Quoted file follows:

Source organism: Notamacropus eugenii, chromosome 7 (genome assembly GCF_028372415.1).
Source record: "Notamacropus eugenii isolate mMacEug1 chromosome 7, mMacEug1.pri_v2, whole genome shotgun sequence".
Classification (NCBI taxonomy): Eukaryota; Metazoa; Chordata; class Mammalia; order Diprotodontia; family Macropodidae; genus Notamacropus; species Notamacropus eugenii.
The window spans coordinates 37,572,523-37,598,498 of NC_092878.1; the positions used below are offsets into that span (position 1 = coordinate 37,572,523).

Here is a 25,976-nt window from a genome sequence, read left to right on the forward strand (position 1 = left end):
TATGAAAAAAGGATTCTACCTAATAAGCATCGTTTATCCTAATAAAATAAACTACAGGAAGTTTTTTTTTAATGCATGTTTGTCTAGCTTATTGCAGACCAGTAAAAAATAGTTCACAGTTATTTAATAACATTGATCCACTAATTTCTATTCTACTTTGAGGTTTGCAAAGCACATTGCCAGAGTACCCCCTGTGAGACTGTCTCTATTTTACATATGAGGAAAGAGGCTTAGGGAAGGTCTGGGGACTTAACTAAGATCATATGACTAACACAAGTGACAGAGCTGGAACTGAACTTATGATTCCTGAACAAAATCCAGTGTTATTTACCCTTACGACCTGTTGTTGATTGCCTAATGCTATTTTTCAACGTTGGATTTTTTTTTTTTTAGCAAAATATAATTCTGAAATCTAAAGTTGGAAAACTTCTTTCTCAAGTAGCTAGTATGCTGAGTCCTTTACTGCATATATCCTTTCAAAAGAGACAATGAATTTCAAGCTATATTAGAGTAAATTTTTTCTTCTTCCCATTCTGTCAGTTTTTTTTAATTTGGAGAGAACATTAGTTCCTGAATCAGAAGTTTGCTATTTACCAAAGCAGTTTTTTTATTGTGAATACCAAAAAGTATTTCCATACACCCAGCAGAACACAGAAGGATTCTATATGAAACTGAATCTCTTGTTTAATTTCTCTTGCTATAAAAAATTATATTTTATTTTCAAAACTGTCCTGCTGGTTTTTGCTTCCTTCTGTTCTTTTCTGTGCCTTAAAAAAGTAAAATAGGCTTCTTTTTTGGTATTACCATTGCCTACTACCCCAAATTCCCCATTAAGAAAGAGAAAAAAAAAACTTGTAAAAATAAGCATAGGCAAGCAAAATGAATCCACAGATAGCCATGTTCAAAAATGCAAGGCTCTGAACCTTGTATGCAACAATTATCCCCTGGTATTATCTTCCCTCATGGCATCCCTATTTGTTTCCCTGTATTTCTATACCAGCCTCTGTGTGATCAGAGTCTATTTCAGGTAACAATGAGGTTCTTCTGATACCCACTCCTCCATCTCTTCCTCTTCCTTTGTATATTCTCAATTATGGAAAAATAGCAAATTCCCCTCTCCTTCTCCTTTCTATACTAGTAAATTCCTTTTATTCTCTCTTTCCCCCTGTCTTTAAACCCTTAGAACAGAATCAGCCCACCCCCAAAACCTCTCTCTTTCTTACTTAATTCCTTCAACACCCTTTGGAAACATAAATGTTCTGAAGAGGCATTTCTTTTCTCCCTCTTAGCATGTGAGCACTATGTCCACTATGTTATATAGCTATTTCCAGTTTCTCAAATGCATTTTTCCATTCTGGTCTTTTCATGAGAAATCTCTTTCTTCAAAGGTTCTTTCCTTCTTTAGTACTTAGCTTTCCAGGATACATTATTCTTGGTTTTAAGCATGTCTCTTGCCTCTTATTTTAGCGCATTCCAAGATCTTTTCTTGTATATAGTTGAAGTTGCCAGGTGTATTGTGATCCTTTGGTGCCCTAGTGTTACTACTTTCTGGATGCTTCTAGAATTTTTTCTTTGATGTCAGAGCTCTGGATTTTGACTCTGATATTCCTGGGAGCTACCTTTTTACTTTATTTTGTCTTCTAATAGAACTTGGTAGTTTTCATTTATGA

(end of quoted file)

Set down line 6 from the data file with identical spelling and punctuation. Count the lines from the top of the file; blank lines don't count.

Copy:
TATGAAAAAAGGATTCTACCTAATAAGCATCGTTTATCCTAATAAAATAAACTACAGGAAGTTTTTTTTTAATGCATGTTTGTCTAGCTTATTGCAGACCAGTAAAAAATAGTTCACAGTTATTTAATAACATTGATCCACTAATTTCTATTCTACTTTGAGGTTTGCAAAGCACATTGCCAGAGTACCCCCTGTGAGACTGTCTCTATTTTACATATGAGGAAAGAGGCTTAGGGAAGGTCTGGGGACTTAACTAAGATCATATGACTAACACAAGTGACAGAGCTGGAACTGAACTTATGATTCCTGAACAAAATCCAGTGTTATTTACCCTTACGACCTGTTGTTGATTGCCTAATGCTATTTTTCAACGTTGGATTTTTTTTTTTTTAGCAAAATATAATTCTGAAATCTAAAGTTGGAAAACTTCTTTCTCAAGTAGCTAGTATGCTGAGTCCTTTACTGCATATATCCTTTCAAAAGAGACAATGAATTTCAAGCTATATTAGAGTAAATTTTTTCTTCTTCCCATTCTGTCAGTTTTTTTTAATTTGGAGAGAACATTAGTTCCTGAATCAGAAGTTTGCTATTTACCAAAGCAGTTTTTTTATTGTGAATACCAAAAAGTATTTCCATACACCCAGCAGAACACAGAAGGATTCTATATGAAACTGAATCTCTTGTTTAATTTCTCTTGCTATAAAAAATTATATTTTATTTTCAAAACTGTCCTGCTGGTTTTTGCTTCCTTCTGTTCTTTTCTGTGCCTTAAAAAAGTAAAATAGGCTTCTTTTTTGGTATTACCATTGCCTACTACCCCAAATTCCCCATTAAGAAAGAGAAAAAAAAAACTTGTAAAAATAAGCATAGGCAAGCAAAATGAATCCACAGATAGCCATGTTCAAAAATGCAAGGCTCTGAACCTTGTATGCAACAATTATCCCCTGGTATTATCTTCCCTCATGGCATCCCTATTTGTTTCCCTGTATTTCTATACCAGCCTCTGTGTGATCAGAGTCTATTTCAGGTAACAATGAGGTTCTTCTGATACCCACTCCTCCATCTCTTCCTCTTCCTTTGTATATTCTCAATTATGGAAAAATAGCAAATTCCCCTCTCCTTCTCCTTTCTATACTAGTAAATTCCTTTTATTCTCTCTTTCCCCCTGTCTTTAAACCCTTAGAACAGAATCAGCCCACCCCCAAAACCTCTCTCTTTCTTACTTAATTCCTTCAACACCCTTTGGAAACATAAATGTTCTGAAGAGGCATTTCTTTTCTCCCTCTTAGCATGTGAGCACTATGTCCACTATGTTATATAGCTATTTCCAGTTTCTCAAATGCATTTTTCCATTCTGGTCTTTTCATGAGAAATCTCTTTCTTCAAAGGTTCTTTCCTTCTTTAGTACTTAGCTTTCCAGGATACATTATTCTTGGTTTTAAGCATGTCTCTTGCCTCTTATTTTAGCGCATTCCAAGATCTTTTCTTGTATATAGTTGAAGTTGCCAGGTGTATTGTGATCCTTTGGTGCCCTAGTGTTACTACTTTCTGGATGCTTCTAGAATTTTTTCTTTGATGTCAGAGCTCTGGATTTTGACTCTGATATTCCTGGGAGCTACCTTTTTACTTTATTTTGTCTTCTAATAGAACTTGGTAGTTTTCATTTATGA